SAN FRANCISCO (CN) — Volkswagen on Thursday announced a tentative deal to compensate 652 U.S. dealerships that lost money in the company’s diesel emissions-cheating scandal.
The proposed deal, announced at hearing on Thursday, comes nearly two months after Volkswagen signed off on a $14.7 billion settlement with the United States, California and a nationwide class of consumers. The landmark settlement was tentatively approved last month.
The German automaker admitted in September 2015 that it installed defeat devices intended to give false readings during emissions tests in about 475,000 diesel-engine vehicles. The 2-liter diesel engine cars spewed up to 40 times the amount of pollution allowed under federal law.
Under its proposed settlement with dealers, Volkswagen will buy back unfixable, used diesel cars from dealers under the same terms that it agreed to repurchase vehicles from consumers in the landmark $14.7 billion deal.
Volkswagen will also compensate dealerships for losses in franchise value. Both sides are still negotiating the precise formula for those payouts.
“These 652 mostly small business owners were blindsided by the diesel emissions scandal and have seen the value of their businesses plummet,” said attorney Steve Berman, managing partner of Hagens Berman, which represents dealerships and consumers.
Berman said this agreement will allow those businesses to “recover and move forward, continuing to employ thousands of Americans.”
Citing anonymous sources, Reuters reported on Thursday that Volkswagen will spend $1.2 billion compensating dealers, but neither Volkswagen nor Hagens Berman would confirm that number.
In a statement, Volkswagen called the tentative agreement an important step in demonstrating its commitment to “make things right” for all those affected by the emissions cheating scandal.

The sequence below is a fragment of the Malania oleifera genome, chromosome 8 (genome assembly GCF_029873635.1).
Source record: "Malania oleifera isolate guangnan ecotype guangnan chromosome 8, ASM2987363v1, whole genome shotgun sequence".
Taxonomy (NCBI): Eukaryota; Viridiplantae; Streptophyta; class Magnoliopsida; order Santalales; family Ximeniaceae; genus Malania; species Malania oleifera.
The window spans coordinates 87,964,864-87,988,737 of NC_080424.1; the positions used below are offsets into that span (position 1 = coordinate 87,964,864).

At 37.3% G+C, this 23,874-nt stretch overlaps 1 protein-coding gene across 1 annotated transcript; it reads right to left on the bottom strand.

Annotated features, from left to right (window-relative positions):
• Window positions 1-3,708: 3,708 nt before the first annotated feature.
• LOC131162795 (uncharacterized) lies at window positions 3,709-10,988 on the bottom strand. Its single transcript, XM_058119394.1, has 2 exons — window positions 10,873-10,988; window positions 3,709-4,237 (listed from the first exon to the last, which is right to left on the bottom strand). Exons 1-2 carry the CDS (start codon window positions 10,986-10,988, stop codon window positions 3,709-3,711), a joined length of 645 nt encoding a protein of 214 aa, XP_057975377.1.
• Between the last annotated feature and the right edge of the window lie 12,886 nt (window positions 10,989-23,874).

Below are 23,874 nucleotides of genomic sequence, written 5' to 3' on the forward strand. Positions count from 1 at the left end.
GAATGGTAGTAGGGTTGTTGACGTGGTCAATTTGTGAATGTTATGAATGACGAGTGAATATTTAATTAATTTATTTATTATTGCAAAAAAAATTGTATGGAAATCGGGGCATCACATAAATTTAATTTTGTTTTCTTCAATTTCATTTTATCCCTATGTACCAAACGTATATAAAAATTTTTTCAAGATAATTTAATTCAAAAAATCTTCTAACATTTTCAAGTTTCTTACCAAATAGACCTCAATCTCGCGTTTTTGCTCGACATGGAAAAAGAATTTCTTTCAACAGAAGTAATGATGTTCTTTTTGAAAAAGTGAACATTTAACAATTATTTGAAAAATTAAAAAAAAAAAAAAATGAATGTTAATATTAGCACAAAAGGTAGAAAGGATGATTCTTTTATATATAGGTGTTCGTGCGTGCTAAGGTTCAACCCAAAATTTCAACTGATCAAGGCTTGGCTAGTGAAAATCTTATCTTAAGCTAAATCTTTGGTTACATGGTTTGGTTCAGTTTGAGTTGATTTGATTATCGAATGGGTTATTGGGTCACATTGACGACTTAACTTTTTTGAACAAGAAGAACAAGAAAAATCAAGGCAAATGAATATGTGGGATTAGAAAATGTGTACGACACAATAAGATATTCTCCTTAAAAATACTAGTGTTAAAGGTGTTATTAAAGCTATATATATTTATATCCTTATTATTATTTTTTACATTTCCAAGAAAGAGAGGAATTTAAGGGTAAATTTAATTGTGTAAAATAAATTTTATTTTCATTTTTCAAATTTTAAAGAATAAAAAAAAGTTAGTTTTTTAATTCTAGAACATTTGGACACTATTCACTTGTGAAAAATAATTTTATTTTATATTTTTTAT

“Our dealers are our partners and we value their ongoing loyalty and passion for the Volkswagen brand,” Hinrich J. Woebcken, CEO of Volkswagen’s North American region, said. “This agreement, when finalized, will strengthen the foundation for our future together and further emphasize our commitment both to our partners and the U.S. market.”
Both sides are expected to present specifics of the tentative deal at a hearing scheduled for Sept. 30.
Fix for 3-liter engine vehicles
During Thursday’s hearing, U.S. District Judge Charles Breyer also asked for an update on the automaker’s progress in devising a fix for nearly 85,000 cars with 3-liter engines.
Volkswagen attorney Robert Giuffra Jr. told the judge that the company believes it can fix the cars with software upgrades and equipment modifications to bring them up to the emissions standard at which they were initially certified.
Executive Assistant U.S. Attorney Joshua Van Eaton said the Environmental Protection Agency will need to verify that any proposed fix fully eradicates the excess emissions as promised.
Breyer set a date of Oct. 24 for Volkswagen to update the court on its proposal to fix the 3-liter diesel engine cars.
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